Investors who are disgruntled with erratic returns from stocks and are searching for yield are increasingly moving into Master Limited Partnerships (MLPs).
Once considered esoteric and limited to sophisticated investors, MLPs are publicly-traded on the NYSE and NASDAQ. They offer yields in the form of quarterly distributions, which are similar to stock dividends, as well as tax deferrals on a majority of the income they generate. As a result, these investments are appealing to investors in higher tax brackets. The asset class may be timely given the potential expiration or limited extension of the Bush tax cuts.
MLPs generally represent investment in energy, natural resources, petroleum, natural gas extraction and transportation, especially pipelines to ships conveying commodities. According to Michael Blum, a managing director at Wells Fargo Securities, a unit of Wells Fargo, about 90% of new equity in the energy-related MLPs last year came from retail investors.
MLPs are concentrated in the energy sector due to the prevailing tax code. More than 75% of U.S. MLPs now trading are energy-related because the tax code limits the type of income they can earn mainly to natural resources businesses, according to the National Association of Publicly Traded Partnerships, a Washington trade group.
Typically 75% to 80% of the cash distributions are tax-deferred until units of the MLP are sold. This is what makes them attractive to high-income investors concerned about taxes, who want to take advantage of investing directly in publicly-traded MLP units. An MLP combines the tax benefits of a limited partnership (i.e. avoiding taxes at the corporate level) with the liquidity of publicly-traded securities.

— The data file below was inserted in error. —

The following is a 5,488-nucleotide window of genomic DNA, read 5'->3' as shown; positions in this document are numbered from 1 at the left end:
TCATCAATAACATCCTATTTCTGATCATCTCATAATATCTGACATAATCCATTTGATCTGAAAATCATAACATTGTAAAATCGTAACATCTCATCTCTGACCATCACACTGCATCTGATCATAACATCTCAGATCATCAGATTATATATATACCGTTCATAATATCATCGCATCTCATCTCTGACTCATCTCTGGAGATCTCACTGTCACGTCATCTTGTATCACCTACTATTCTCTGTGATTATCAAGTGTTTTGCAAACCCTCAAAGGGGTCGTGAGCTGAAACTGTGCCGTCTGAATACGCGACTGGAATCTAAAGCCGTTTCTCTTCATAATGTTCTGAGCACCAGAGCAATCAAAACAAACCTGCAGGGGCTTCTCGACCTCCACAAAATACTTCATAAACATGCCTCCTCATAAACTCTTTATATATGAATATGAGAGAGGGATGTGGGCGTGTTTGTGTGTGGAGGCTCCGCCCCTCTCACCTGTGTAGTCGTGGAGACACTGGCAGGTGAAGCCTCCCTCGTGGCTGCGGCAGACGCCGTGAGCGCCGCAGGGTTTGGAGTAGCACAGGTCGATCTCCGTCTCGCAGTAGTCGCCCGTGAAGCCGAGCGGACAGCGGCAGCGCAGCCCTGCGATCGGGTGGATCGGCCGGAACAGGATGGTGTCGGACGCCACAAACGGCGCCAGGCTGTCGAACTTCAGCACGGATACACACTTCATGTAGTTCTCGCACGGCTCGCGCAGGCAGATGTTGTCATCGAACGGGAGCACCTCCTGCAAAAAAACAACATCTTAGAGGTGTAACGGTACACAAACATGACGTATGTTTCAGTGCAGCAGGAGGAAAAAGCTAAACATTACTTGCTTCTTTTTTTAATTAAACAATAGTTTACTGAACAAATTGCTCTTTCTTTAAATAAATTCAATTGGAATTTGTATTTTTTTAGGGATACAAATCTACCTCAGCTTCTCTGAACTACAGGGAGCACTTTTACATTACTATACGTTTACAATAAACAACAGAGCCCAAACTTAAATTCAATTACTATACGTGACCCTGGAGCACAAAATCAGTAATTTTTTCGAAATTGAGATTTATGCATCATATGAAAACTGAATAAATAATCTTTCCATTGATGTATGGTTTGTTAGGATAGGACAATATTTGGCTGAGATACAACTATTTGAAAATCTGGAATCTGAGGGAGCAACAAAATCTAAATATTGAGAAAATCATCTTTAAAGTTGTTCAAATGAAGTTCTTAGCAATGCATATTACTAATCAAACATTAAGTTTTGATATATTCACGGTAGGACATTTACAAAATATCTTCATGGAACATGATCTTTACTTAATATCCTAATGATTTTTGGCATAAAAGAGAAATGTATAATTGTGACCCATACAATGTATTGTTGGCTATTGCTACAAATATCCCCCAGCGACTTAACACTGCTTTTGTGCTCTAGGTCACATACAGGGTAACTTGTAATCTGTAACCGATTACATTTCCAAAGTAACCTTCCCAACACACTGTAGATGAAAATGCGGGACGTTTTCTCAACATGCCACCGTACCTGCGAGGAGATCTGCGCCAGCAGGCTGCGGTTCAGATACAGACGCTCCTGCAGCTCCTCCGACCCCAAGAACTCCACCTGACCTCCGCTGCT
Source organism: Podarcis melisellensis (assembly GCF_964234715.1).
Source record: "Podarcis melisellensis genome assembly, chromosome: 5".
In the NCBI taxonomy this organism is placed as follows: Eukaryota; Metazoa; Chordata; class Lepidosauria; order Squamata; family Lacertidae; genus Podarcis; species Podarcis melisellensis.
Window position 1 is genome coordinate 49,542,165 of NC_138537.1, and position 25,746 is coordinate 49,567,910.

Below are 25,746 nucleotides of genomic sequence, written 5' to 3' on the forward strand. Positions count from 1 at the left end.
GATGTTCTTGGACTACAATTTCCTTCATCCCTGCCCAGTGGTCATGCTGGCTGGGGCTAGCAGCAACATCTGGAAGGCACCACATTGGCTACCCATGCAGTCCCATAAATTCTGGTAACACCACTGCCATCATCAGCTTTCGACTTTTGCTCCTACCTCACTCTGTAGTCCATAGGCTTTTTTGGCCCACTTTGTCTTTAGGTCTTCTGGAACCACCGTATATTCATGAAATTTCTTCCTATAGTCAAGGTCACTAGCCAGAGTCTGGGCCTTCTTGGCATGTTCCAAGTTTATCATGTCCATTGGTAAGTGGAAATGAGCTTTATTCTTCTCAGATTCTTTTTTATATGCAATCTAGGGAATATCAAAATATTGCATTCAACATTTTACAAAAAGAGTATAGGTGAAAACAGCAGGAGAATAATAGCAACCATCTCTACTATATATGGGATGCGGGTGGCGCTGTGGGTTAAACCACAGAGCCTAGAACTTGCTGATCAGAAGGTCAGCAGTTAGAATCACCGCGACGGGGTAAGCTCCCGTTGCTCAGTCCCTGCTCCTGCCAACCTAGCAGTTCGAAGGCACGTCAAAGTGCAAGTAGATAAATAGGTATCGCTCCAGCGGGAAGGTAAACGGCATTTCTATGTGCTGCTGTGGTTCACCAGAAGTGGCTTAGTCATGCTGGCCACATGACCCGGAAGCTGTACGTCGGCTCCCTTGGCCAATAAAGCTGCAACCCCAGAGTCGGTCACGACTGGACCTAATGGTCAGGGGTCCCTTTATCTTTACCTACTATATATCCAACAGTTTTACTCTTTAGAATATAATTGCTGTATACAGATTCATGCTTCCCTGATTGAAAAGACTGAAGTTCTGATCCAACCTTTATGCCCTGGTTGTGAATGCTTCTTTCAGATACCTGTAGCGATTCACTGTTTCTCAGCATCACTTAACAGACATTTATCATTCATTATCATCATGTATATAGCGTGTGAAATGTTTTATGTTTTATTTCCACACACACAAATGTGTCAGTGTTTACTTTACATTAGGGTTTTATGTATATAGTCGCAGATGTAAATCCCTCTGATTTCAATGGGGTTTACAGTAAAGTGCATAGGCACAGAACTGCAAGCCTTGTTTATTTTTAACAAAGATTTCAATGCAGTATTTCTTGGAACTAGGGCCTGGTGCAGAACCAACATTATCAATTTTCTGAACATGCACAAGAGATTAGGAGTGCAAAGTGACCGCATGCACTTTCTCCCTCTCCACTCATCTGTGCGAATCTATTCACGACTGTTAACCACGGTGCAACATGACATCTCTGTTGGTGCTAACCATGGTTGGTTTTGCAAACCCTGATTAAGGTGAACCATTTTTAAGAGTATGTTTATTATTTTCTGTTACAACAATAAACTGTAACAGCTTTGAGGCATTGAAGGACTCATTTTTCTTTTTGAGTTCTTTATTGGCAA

MLPs have become very popular because the tax obligations on their distributions are effectively interest-free loans from the federal government until the MLPs are sold.
Another benefit is that MLPs generally offer stable yield, as they are required to pay minimum quarterly distributions to the limited partners by contract.
Study MLP Vehicles Carefully
Investors should be concerned about the vehicles they use to invest in MLPs. Dan Plettner, a long-term, risk-averse MLP investor who licenses his portfolio data to Covestor, treats the MLP allocation of his investment portfolio very differently from other asset classes.
Plettner has researched and evaluated the conflicts of interest in unique underfollowed securities such as closed-end funds. Based on his research, Plettner avoids ETFs, exchange-traded notes (ETNs), and closed-end funds (CEFs) for the MLP asset class and owns a diversified group of 16 MLPs directly.
Plettner says the C-Corporation structure of MLP focused ETFs, CEFs, and mutual funds expose an investment to corporate tax liability, which significantly detracts from NAV performance. He says that unless there is significant managerial performance or outperformance, their NAVs are likely to capture less than 70% of long-term upside moves.